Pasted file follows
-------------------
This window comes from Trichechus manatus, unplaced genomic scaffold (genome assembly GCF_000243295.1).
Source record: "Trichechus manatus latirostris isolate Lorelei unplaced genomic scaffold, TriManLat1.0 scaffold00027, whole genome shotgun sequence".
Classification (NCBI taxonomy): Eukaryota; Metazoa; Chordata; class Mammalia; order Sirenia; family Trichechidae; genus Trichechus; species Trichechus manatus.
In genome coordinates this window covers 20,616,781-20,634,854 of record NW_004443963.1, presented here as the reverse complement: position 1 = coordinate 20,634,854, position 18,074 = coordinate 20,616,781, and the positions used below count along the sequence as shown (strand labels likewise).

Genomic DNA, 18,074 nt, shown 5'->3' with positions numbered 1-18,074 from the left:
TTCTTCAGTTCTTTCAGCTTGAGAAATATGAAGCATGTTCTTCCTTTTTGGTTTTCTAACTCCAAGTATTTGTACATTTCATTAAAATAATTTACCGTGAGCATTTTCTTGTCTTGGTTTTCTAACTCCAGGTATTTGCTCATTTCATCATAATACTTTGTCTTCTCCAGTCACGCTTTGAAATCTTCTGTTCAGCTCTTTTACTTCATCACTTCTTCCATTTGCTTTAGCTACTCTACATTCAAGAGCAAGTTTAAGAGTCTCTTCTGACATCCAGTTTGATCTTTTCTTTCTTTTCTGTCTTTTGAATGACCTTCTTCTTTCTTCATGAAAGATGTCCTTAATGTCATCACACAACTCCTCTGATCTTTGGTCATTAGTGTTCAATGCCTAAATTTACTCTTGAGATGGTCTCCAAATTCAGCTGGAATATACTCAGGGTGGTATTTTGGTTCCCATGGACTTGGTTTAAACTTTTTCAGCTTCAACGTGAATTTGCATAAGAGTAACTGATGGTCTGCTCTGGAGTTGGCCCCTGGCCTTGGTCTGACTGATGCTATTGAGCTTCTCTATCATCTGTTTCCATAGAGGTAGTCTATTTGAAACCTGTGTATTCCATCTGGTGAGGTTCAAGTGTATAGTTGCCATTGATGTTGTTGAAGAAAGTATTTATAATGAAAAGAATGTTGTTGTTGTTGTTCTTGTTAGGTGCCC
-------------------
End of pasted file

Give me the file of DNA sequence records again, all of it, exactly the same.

This window comes from Trichechus manatus, unplaced genomic scaffold (genome assembly GCF_000243295.1).
Source record: "Trichechus manatus latirostris isolate Lorelei unplaced genomic scaffold, TriManLat1.0 scaffold00027, whole genome shotgun sequence".
Classification (NCBI taxonomy): Eukaryota; Metazoa; Chordata; class Mammalia; order Sirenia; family Trichechidae; genus Trichechus; species Trichechus manatus.
In genome coordinates this window covers 20,616,781-20,634,854 of record NW_004443963.1, presented here as the reverse complement: position 1 = coordinate 20,634,854, position 18,074 = coordinate 20,616,781, and the positions used below count along the sequence as shown (strand labels likewise).

Genomic DNA, 18,074 nt, shown 5'->3' with positions numbered 1-18,074 from the left:
TTCTTCAGTTCTTTCAGCTTGAGAAATATGAAGCATGTTCTTCCTTTTTGGTTTTCTAACTCCAAGTATTTGTACATTTCATTAAAATAATTTACCGTGAGCATTTTCTTGTCTTGGTTTTCTAACTCCAGGTATTTGCTCATTTCATCATAATACTTTGTCTTCTCCAGTCACGCTTTGAAATCTTCTGTTCAGCTCTTTTACTTCATCACTTCTTCCATTTGCTTTAGCTACTCTACATTCAAGAGCAAGTTTAAGAGTCTCTTCTGACATCCAGTTTGATCTTTTCTTTCTTTTCTGTCTTTTGAATGACCTTCTTCTTTCTTCATGAAAGATGTCCTTAATGTCATCACACAACTCCTCTGATCTTTGGTCATTAGTGTTCAATGCCTAAATTTACTCTTGAGATGGTCTCCAAATTCAGCTGGAATATACTCAGGGTGGTATTTTGGTTCCCATGGACTTGGTTTAAACTTTTTCAGCTTCAACGTGAATTTGCATAAGAGTAACTGATGGTCTGCTCTGGAGTTGGCCCCTGGCCTTGGTCTGACTGATGCTATTGAGCTTCTCTATCATCTGTTTCCATAGAGGTAGTCTATTTGAAACCTGTGTATTCCATCTGGTGAGGTTCAAGTGTATAGTTGCCATTGATGTTGTTGAAGAAAGTATTTATAATGAAAAGAATGTTGTTGTTGTTGTTCTTGTTAGGTGCCC